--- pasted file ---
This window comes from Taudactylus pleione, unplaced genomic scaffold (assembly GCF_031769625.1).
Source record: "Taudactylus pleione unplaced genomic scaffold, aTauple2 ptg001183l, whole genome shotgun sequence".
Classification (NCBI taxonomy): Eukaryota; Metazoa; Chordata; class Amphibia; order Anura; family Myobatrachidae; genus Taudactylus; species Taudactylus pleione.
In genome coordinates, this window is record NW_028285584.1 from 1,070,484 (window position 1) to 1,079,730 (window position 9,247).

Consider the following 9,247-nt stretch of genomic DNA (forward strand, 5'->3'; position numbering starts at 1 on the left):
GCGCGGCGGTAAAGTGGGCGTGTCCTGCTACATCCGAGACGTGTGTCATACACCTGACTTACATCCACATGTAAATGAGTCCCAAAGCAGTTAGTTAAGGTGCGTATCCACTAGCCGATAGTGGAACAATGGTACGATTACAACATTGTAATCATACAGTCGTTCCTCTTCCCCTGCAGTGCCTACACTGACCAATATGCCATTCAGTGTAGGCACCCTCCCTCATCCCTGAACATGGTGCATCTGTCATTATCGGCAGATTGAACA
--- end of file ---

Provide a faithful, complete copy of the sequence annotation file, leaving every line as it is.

This window comes from Taudactylus pleione, unplaced genomic scaffold (assembly GCF_031769625.1).
Source record: "Taudactylus pleione unplaced genomic scaffold, aTauple2 ptg001183l, whole genome shotgun sequence".
Classification (NCBI taxonomy): Eukaryota; Metazoa; Chordata; class Amphibia; order Anura; family Myobatrachidae; genus Taudactylus; species Taudactylus pleione.
In genome coordinates, this window is record NW_028285584.1 from 1,070,484 (window position 1) to 1,079,730 (window position 9,247).

Consider the following 9,247-nt stretch of genomic DNA (forward strand, 5'->3'; position numbering starts at 1 on the left):
GCGCGGCGGTAAAGTGGGCGTGTCCTGCTACATCCGAGACGTGTGTCATACACCTGACTTACATCCACATGTAAATGAGTCCCAAAGCAGTTAGTTAAGGTGCGTATCCACTAGCCGATAGTGGAACAATGGTACGATTACAACATTGTAATCATACAGTCGTTCCTCTTCCCCTGCAGTGCCTACACTGACCAATATGCCATTCAGTGTAGGCACCCTCCCTCATCCCTGAACATGGTGCATCTGTCATTATCGGCAGATTGAACA